If you are not coming to visit Stockholm, this is definitely the place to go! Stadsholmen, literally “Island of the City”, is the historic center of the Swedish capital, where most of the monuments, religious and political buildings are located. In fact, it is a set of three islands: Gamla Stan, the main one, Riddarholmen and Helgeandsholmen.
This island is certainly the main point of interest in Stockholm. And, therefore, this is where the hordes of tourists are concentrated! Besides, there is no shortage of shops with occasional terraces and shop windows, especially in Västerlånggatan streets for souvenir shops, Stora Nygatan and Österlånggatan for restaurants. However, by moving away from these highways (suddenly blocked), you instantly immerse yourself in a characteristic Scandinavian atmosphere, with the paved floor and the ocher yellow and red facades.
Strolling through this maze of narrow streets is the best solution to discover the little things of local life. Sometimes the ivy falls and the trees protrude from between the stones. And, at the corner of building angles, the charming square Köpmantorget and his sculpture of Saint George slaying the dragon, Mårten Trotzigs gränd, narrow passage invested by street artists next to Järntorget, Kornhamnstorg, place very very in place with very lively terraces.
The postcard of Gamla Stan is in the heart of the island, on Stortorget, Stockholm’s oldest square. A veritable crossroads of Stadsholmen, all the lanes designed like a spider web converge or revolve around this charming little square. So, in the middle of the day, it is literally invaded! Around an Rococo fountain from the 18th centurye century, the numerous buildings bear witness to the different architectural styles over the ages: the medieval ones in red, yellow, green (reminiscent of Bruges or Amsterdam) and, more modern, gray as well as the Börshuset (former stock exchange of Stockholm) now hosting theSwedish Academy, its library and the NobelMuseet.
To add a touch of historical ambience, the square was the scene of the “Bloodbath” in 1520, when members of the Swedish nobility were executed on the orders of the King of Denmark Christian II. Another era, another manners … But it was at nightfall that Stortorget appeared to me the most charming. As surprising as it may seem in the light of the day, it is then almost deserted. Only passers-by or locals left on the terrace. Sitting on one of the benches (arranged no matter how it should be said!), Resting my calves after a full day of visiting, I had room (almost) just for myself.
Unmissable on Gamla Stan, the Royal Palace is the huge monument that occupies a large part of the island, right next to Storkyrkan Cathedral and its vast Slottsback forecourt going down to the water’s edge. Built in the XVIIIe century on the ruins of the old castle Tre kronor (Trois Couronnnes) partly burnt down in 1697, the architecture of Kungliga Slottet is as massive as it is austere. The complex has housed the royal family since 1754 and has… 608 rooms!
The interior tells the story of Sweden through the royal rooms and apartments, the Tre Kronor Museum, the cabinet of arms and the Antikmuseum. But if, like me, you don’t necessarily want (and the time) visit the Royal Palace, the large central courtyard and the first room are accessible and provide a very slight glimpse of the royal splendor.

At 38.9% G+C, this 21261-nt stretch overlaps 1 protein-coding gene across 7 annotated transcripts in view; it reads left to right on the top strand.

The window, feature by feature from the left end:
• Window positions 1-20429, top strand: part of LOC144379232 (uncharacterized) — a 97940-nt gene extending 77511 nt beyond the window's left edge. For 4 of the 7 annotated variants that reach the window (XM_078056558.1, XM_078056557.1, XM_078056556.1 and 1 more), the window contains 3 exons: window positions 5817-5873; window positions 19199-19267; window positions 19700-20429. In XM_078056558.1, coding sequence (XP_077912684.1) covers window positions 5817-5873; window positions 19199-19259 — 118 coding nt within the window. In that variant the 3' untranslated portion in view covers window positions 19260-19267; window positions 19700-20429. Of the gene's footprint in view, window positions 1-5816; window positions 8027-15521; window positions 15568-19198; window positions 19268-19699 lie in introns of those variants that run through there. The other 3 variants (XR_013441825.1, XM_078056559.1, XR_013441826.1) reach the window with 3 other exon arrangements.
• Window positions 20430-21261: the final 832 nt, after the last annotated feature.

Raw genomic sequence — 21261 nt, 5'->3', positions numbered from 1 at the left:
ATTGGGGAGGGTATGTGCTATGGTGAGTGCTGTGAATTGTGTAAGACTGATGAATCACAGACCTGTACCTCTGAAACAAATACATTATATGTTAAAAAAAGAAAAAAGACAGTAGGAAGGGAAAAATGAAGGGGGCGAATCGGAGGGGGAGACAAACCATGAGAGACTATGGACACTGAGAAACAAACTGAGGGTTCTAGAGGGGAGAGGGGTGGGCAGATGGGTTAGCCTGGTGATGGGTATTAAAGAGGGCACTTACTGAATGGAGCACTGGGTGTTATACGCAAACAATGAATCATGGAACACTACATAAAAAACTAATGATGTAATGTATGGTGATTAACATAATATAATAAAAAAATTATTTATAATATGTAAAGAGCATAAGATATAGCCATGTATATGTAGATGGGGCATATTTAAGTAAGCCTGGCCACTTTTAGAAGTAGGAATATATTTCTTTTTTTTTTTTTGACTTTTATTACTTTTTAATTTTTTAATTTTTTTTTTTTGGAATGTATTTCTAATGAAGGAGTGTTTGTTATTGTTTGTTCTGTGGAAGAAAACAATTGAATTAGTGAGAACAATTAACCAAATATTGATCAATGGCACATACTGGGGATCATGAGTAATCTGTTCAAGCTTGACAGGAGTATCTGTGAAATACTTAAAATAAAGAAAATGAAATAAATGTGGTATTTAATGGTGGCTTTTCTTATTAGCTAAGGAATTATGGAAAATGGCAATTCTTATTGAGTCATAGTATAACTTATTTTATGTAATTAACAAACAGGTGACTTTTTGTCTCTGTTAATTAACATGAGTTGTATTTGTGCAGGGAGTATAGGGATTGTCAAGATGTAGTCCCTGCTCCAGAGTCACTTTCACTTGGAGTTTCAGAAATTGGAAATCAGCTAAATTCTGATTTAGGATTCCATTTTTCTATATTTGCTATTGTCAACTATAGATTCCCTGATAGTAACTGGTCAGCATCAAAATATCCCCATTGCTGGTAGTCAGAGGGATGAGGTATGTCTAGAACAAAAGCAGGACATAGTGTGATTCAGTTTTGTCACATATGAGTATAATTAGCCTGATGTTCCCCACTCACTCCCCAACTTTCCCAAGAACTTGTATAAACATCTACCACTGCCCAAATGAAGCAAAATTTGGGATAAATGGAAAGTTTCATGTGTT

For those who, from an early age, love to paint mini-soldiers in lead and dream of wearing a uniform, take a walk in the outdoor courtyard southwest of the building. The Yttre borggården is the (folk) watchtower royal guards. Significantly more relaxed and friendly than in London, they are more willing to accept photography (even if they do not pose either, we are not at Disneyland!). Assuming their taste for spectacular folklore, the changing of the guard is not confidential and is done with fanfare. Much more conspicuous than the one at Copenhagen how I heard it from the opposite island!
This small island, annexed to Gamla Stan, deserves the hook. In the central square stands the eponymous church Riddarholmskyrkan, built in the XVIIIe century in Gothic style. Its splendid bell tower with its iron spire dating from 1835 (replacing the original which was struck by lightning). The interior houses the royal necropolis with numerous tombs of members of the sovereign family.
The other interest of Riddarholmen is its large esplanade named Evert Taubes Terrass. This exhibits a splendid panorama over the Riddarfjärden lake bay, from the Södermalm hills to the Stockholm Stadshuset on Kungsholmen. During my stay, I saw the Swedes meet there at the end of the day to have an aperitif while watching the sunset (must also say that they don’t see it much in winter).
On the small islet north of Gamla Stan towards Normalm, the only Helgeandsholmen houses the Riksdagshuset, seat of the Swedish Parliament. The Riksbron Bridge and the passage at the back of the palace are worth a look with its two imposing carved stone doors. No idea what was originally used for this place but it is really impressive, we feel crushed by the material of the walls that compress us.
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